Silicon Valley Entrepreneurs and Their Odd Relationship with Money

Sunday, a wave of conversation was started about whether startups really care about money or not. There’s a real issue of quality, money, and values which Nick Bilton pointed out in his blog post; and that’s just the tip of the iceberg.

It’s easy to see why the conversation happened: It’s the one-year anniversary of Occupy Wall Street, Facebook stock has hit a new bottom, Instagram was purchased for $1 billion, and people are having huge gobs of money thrown at them for making the next “It’s like X for Y” product with doubts to real value. We’re having doubts about what throwing a social/mobile/local/cloud/whatever-the-next-hype-is layer over everything is doing to create a valuable difference in our lives in a time when (a lack of ) money is at the forefront of most people’s minds.

How Does Money Factor In?

So where is money in the entrepreneur’s mind? It depends on how well the entrepreneur is doing. Entrepreneurs care about money in a nuanced-“Drive” way: entrepreneurs don’t care about money, unless they make a certain amount. It’s as thought there’s a communal awareness of money that says “If you don’t have much money, you’re just like the rest of us” and “If you’re making tons of money, then you’re one of the golden children.” (And if you only care about money enough to change the way that people handle their transactions, you may end up with a $3.25 billion valuation. How’s that for irony?) But if you’re one of the people in between, it’s a very scary place to be.

Being in the middle isn’t just about fears of not being as good as your competitor, it’s about what you’re doing (or not) with your money and whether or not you have enough. Lacking money isn’t the problem, it’s having money. You have to worry about continued and new investment at a higher and higher price, and worry about proving your worth. It’s not a small amount of people and companies living in this middle ground.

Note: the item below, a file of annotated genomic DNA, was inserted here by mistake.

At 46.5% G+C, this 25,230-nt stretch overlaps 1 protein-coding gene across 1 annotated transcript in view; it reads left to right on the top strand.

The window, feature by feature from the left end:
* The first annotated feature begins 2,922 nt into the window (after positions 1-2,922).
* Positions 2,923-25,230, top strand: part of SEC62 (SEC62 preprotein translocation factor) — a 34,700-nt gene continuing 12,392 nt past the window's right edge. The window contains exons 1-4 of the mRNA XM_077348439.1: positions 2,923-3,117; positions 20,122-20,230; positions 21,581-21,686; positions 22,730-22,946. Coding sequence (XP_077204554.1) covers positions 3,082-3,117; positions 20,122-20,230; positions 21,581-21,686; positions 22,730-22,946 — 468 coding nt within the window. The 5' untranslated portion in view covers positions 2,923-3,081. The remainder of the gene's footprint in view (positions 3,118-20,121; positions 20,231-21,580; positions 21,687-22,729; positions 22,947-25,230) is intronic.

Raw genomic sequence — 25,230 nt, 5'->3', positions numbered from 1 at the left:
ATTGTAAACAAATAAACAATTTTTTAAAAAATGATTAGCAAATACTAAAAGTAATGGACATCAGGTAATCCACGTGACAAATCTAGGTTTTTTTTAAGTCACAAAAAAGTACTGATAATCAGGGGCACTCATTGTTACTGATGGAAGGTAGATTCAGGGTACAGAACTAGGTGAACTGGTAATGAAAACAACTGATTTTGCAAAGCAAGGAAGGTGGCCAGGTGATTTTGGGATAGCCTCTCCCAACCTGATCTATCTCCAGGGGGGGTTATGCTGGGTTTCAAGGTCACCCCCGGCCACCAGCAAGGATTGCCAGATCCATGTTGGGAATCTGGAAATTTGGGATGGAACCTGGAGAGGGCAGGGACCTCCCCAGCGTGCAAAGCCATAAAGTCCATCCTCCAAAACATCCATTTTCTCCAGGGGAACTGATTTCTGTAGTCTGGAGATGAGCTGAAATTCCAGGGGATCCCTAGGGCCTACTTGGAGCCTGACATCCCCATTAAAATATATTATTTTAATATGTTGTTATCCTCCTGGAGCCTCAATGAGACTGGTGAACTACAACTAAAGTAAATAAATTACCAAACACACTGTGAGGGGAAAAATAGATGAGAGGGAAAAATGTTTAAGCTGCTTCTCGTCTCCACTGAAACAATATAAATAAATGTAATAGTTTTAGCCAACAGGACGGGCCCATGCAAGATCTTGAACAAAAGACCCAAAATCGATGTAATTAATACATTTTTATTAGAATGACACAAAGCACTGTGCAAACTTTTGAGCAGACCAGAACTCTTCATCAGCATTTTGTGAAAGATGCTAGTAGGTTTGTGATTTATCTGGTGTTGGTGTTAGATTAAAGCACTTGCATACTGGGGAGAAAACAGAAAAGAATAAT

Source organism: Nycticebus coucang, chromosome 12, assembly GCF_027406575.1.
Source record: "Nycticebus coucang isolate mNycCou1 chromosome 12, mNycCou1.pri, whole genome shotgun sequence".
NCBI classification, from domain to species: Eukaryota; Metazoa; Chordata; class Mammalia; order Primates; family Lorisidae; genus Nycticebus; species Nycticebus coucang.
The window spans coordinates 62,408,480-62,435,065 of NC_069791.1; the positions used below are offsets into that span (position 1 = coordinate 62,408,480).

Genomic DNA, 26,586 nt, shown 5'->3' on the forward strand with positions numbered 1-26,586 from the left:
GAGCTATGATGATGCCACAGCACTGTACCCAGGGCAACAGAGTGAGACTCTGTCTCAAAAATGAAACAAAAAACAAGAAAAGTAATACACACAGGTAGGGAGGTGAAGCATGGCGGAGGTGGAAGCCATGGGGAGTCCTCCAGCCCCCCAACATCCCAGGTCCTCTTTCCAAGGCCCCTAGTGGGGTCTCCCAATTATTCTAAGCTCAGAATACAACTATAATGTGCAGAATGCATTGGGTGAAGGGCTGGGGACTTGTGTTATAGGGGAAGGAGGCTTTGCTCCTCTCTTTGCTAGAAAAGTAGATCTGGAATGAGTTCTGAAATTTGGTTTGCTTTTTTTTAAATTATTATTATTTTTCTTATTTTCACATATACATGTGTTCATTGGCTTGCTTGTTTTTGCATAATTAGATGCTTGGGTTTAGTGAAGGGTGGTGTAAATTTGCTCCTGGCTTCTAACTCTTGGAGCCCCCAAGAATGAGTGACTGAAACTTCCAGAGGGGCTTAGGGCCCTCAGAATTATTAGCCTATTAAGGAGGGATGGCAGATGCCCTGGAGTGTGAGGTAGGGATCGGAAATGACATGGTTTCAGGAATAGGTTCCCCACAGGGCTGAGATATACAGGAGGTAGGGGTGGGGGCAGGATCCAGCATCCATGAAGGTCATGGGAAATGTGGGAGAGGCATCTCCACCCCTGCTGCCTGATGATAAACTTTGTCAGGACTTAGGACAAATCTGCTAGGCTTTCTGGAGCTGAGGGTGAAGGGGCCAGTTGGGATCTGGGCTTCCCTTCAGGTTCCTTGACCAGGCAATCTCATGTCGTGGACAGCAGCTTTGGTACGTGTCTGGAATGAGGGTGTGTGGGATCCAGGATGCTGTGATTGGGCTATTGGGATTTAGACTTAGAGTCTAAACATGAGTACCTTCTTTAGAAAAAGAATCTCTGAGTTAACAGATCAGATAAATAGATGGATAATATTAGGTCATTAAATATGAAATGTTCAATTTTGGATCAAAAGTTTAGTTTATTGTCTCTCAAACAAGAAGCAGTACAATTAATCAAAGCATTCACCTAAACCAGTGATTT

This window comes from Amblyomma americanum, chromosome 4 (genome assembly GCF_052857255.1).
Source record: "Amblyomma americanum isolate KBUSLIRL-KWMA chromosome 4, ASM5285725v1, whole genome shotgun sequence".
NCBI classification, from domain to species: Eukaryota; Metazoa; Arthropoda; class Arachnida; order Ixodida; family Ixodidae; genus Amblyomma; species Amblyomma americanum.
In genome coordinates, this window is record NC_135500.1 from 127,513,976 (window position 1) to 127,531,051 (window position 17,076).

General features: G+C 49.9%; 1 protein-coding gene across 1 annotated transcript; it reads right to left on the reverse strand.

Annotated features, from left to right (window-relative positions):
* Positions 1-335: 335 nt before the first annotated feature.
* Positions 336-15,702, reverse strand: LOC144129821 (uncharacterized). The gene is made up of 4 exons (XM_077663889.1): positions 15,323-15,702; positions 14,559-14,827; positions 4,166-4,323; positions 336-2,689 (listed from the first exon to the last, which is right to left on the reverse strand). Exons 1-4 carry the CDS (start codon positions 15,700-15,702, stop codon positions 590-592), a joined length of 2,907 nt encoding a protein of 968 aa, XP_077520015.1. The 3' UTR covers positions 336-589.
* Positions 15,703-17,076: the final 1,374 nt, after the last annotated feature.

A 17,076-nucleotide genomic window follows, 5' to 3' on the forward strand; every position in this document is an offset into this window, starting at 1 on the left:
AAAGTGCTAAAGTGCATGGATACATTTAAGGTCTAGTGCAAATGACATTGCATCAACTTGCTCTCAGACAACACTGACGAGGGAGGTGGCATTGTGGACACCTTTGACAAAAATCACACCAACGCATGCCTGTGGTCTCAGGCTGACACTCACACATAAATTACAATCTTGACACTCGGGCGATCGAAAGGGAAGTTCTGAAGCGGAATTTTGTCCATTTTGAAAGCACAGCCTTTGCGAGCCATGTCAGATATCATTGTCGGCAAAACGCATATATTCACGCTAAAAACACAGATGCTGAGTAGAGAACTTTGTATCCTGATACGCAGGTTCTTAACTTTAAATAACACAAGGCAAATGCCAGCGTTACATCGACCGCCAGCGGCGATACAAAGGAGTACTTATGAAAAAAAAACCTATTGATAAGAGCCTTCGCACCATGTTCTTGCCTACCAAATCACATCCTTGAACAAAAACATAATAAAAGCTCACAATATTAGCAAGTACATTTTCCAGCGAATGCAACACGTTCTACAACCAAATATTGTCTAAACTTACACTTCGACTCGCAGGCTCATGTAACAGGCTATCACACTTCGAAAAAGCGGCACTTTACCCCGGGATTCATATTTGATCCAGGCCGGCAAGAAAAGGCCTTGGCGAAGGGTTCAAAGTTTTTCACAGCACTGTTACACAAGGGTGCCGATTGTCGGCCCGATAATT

Raising Investment Money: What Comes Next?

That’s why Ben Kaufman’s post to Quirky’s blog stirred up so much talk about why raising investment money is not an accomplishment in itself.  There comes huge expectations, internally and externally, when you’ve raised funding and as we are all well aware, “expectation is the root of all heartache.” Having money means you have more to prove.

This heartache is compounded because the barometer of proving how disruptive your idea is and how influential you are as an entrepreneur is gauged by how much investment money you’ve raised from whom and what your latest valuation is. Money made isn’t to be celebrated, it just means more expectations, more disruption, more improvement. Mark Zuckerberg explained that Facebook’s feelings towards money, despite being valued at billions of dollars, as: “Simply put, we don’t build services to make money; we make money to build better services.”

More than anything, money conjures bad images in entrepreneurs’ minds. I’m not talking Rich Kids of Instagram– wealthy people everywhere spend obscene amounts of money on obscene things. The real bad imagery is what most people see in their minds when they think of businesses and money. It starts conjuring images of people in suits who went to business schools and are optimizing away everything to compete with whoever is “beating” them. Everyone wants to have the “I Miss the Mob” mentality and act like it doesn’t matter.

Entrepreneurship: What’s the Draw?

The Silicon Valley brand of entrepreneur (and idol) is what draws many people to entrepreneurship. The ideals of changing the world and not caring about money are what makes students forgo college degrees and spots in cubicles. Unfortunately, the Silicon Valley brand of entrepreneurship isn’t separated from entrepreneurship as a whole. According to a CityMax infographic, 66% of entrepreneurs said that they wanted to start their own company because they wanted to join the startup culture.

Unfortunately, wanting to build wealth, own a company, and capitalize on an idea were about the same as a motivating factor. It’s an uncomfortable, avoided intimacy of values for entrepreneurs and those interested in joining startups. When I spoke to Syracuse University students interested in working for startups, many said they had no interest in becoming an entrepreneur. One student said, “I don’t want to start a business. It makes it sound like I went to business school, wear a suit, fly business class, have a blackberry. I don’t want any of that. I just want to wake up in the morning and care about what I’m doing.”

Entrepreneurship has an unfortunate affiliation with money. No “true” Silicon Valley entrepreneur or company wants to be associated with a goal of money. Not when the Valley’s idols stand for revolutionizing the world, improving user experience, and loving what they wake up in the morning to go do.

Entrepreneur is a loaded word, no pun intended.